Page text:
Author Topic: Why is it so hard to develop a restartable SSME?  (Read 2092 times)

Offline tnphysics

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Why is it so hard to develop a restartable SSME?
« on: 10/24/2009 06:58 PM »
Why is it so hard to develop a restartable SSME?

Offline Jim

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Re: Why is it so hard to develop a restartable SSME?
« Reply #1 on: 10/24/2009 07:03 PM »
Why is it so hard to develop a restartable SSME?

Because it was not made to be.  It is a head started engine.  The start box is not easy to achieve in orbit. 
The engine will have issues with water still in it for restart since it relies on drying on the ground.

It is like trying to make a gasoline engine into a diesel engine.

Offline clongton

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Re: Why is it so hard to develop a restartable SSME?
« Reply #2 on: 10/24/2009 07:47 PM »
It is like trying to make a gasoline engine into a diesel engine.

That's actually not that far off for a comparison Jim.
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I started my career on the Saturn-V F-1A engine

Offline Danny Dot

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Re: Why is it so hard to develop a restartable SSME?
« Reply #3 on: 10/25/2009 03:05 AM »
It is like trying to make a gasoline engine into a diesel engine.

That's actually not that far off for a comparison Jim.

"Integrator" has the answer, but I forgot what it was.  The summary is airstart could be done, but restart was a show stopper.  This drove the Ares I to a J-2.

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Offline NASAForm1676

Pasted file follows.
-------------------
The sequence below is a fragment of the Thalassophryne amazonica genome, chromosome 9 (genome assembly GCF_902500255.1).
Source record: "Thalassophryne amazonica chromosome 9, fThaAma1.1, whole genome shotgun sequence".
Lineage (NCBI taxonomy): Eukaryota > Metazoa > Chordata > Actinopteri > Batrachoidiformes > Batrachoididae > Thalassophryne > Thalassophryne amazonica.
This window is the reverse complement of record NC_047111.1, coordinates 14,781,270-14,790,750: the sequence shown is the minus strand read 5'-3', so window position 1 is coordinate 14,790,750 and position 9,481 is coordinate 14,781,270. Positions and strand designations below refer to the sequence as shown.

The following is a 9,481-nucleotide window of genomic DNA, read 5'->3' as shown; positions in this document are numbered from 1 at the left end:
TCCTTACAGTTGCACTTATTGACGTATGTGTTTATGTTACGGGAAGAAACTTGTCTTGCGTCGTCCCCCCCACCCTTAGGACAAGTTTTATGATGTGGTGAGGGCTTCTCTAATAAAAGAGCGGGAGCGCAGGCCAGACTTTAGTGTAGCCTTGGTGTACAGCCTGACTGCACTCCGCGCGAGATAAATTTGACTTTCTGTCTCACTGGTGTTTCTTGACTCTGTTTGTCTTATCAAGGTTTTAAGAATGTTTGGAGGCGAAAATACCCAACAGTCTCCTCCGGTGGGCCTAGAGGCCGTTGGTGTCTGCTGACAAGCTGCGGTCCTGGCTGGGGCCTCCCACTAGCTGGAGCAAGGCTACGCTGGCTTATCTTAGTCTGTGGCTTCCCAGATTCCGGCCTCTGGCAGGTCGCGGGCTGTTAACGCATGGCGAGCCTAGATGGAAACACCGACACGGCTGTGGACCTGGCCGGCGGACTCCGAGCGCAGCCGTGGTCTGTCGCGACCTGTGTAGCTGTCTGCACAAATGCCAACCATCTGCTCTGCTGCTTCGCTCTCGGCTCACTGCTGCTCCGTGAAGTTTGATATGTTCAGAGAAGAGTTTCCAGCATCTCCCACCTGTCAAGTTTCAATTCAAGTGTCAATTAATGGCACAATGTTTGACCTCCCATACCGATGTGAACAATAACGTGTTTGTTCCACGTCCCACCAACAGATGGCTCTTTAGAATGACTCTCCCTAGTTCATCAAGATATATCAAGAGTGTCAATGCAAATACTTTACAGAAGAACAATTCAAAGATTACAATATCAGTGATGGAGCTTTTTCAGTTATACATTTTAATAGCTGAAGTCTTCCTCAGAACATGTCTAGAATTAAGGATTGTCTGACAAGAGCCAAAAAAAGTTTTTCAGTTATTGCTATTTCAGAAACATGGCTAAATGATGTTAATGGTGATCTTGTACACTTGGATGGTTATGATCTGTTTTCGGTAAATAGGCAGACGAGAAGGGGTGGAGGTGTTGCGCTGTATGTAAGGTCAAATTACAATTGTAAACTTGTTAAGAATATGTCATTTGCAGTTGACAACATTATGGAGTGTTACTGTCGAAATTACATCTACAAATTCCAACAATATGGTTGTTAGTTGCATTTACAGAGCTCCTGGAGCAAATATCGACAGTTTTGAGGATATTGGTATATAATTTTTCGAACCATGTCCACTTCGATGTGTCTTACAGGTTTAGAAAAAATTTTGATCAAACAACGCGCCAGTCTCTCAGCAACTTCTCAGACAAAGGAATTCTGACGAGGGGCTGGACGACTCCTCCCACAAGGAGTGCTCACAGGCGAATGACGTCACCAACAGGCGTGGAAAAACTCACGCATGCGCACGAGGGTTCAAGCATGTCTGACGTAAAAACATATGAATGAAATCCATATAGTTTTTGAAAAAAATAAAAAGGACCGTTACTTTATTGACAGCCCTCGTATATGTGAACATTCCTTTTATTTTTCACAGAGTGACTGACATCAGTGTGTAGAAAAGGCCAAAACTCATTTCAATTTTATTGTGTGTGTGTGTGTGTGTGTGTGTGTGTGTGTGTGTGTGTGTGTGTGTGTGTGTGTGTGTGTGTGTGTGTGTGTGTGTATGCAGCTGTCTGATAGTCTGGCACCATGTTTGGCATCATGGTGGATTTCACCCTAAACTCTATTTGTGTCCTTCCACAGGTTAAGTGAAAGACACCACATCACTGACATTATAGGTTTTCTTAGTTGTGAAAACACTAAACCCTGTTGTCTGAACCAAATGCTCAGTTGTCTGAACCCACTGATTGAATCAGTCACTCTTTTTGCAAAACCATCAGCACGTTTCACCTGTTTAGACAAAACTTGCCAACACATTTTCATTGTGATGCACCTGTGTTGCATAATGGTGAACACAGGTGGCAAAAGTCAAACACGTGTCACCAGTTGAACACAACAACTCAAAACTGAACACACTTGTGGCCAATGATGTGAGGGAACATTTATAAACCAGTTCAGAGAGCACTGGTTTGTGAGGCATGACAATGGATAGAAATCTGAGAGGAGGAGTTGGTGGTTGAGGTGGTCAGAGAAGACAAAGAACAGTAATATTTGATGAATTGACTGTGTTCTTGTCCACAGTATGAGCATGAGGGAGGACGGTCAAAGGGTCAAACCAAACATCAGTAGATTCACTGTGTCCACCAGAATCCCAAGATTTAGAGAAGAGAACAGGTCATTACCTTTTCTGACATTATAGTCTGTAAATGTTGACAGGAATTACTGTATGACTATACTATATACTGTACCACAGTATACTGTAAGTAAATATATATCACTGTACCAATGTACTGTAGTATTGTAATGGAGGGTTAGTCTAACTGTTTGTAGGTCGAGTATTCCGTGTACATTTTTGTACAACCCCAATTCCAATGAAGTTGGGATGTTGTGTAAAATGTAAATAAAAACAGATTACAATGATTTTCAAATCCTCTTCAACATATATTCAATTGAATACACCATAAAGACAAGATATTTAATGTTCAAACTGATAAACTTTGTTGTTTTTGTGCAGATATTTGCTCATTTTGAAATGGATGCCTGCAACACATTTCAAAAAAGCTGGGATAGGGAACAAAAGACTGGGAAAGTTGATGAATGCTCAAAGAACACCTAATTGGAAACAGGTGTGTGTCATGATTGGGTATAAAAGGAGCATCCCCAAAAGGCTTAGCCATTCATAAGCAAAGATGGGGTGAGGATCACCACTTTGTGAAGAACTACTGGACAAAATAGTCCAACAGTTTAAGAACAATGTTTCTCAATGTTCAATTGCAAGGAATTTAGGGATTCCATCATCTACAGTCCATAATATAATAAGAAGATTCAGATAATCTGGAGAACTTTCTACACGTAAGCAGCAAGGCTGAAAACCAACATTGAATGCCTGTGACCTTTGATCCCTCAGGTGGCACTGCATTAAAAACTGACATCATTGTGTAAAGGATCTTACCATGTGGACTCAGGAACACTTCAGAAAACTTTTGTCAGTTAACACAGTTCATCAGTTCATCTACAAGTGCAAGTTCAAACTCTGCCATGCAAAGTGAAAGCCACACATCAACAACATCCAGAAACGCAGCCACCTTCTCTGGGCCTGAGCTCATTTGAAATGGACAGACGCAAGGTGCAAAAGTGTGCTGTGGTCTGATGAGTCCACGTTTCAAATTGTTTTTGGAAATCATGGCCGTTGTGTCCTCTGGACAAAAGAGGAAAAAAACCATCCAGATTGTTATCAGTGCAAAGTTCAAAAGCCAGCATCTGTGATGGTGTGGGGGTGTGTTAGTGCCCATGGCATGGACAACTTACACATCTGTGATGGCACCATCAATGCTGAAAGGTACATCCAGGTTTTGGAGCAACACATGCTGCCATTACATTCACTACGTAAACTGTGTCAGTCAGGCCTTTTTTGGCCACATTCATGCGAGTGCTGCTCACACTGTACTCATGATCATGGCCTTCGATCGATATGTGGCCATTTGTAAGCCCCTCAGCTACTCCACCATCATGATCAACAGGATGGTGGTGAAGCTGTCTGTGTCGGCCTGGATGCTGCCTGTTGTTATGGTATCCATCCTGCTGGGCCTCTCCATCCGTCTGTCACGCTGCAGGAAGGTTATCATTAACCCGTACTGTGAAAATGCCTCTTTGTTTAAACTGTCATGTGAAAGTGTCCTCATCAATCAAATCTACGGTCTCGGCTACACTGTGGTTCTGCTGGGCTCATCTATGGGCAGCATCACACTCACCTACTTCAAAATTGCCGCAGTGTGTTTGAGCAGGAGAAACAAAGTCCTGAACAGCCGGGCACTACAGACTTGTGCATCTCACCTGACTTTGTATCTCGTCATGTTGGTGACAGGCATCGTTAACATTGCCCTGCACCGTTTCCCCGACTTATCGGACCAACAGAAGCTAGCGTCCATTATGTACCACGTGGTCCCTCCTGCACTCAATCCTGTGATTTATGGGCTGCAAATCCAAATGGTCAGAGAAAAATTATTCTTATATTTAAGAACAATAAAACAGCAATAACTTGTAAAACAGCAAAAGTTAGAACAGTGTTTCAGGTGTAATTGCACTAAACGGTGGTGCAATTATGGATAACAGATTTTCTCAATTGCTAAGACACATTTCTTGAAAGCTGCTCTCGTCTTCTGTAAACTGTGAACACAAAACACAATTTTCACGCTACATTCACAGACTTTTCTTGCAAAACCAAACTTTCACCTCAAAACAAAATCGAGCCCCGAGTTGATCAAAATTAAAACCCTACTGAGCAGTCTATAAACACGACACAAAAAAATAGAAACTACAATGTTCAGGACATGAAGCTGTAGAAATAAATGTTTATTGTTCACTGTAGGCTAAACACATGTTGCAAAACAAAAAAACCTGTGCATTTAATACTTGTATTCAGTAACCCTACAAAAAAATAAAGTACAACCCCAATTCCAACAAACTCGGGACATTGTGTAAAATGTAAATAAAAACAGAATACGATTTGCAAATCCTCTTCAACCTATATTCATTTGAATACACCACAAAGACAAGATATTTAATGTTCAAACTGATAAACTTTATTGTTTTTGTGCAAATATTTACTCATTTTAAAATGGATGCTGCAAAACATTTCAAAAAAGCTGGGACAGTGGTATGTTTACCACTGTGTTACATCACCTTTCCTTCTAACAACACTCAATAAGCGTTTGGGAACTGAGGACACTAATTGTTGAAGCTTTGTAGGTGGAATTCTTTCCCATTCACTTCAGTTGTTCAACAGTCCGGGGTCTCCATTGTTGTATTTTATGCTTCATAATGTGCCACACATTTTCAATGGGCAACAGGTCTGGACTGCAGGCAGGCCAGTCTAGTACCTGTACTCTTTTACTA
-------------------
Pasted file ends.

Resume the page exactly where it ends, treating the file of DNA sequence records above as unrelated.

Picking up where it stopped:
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Re: Why is it so hard to develop a restartable SSME?
« Reply #4 on: 10/25/2009 04:22 AM »
For the restartable application what makes SSME great is also its downfall.  Its great combination of specific impulse/thrust (that are driven by the higher than usual chamber pressure) requires turbo pumps and plumbing that need special preparations for the start.   It can't tolerate ullage.  It requires head pressures in the prop lines for the spin up.  There is an entire infrastructure dedicated to starting STS SSME on the ground. Now imagine packing all that infrastructure up into a tiny box inside on a stage somewhere for the 'on/off' version.
« Last Edit: 10/25/2009 04:26 AM by NASAForm1676 »

Offline A_M_Swallow

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Re: Why is it so hard to develop a restartable SSME?
« Reply #5 on: 10/25/2009 08:26 AM »
Does this summarize down to the SSME needs several starter motors and they weight more than the main engine?  Also the total mass produces something that is too heavy to fly.

Offline NASAForm1676

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Re: Why is it so hard to develop a restartable SSME?
« Reply #6 on: 10/25/2009 08:37 AM »
Well, helium pumps are also 'motors' in a way. 

Yes, making SSME into restartable is like strapping a whole bunch of pumps and extra plumbing fittings and other crap and technicians onto a rocket for an engine *start* in the air/vacuum, leave alone *Re-Starts*
« Last Edit: 10/25/2009 08:40 AM by NASAForm1676 »

Offline Jim

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Re: Why is it so hard to develop a restartable SSME?
« Reply #7 on: 10/25/2009 11:25 AM »
For the restartable application what makes SSME great is also its downfall.  Its great combination of specific impulse/thrust (that are driven by the higher than usual chamber pressure) requires turbo pumps and plumbing that need special preparations for the start.   It can't tolerate ullage.  It requires head pressures in the prop lines for the spin up.

That is the start box

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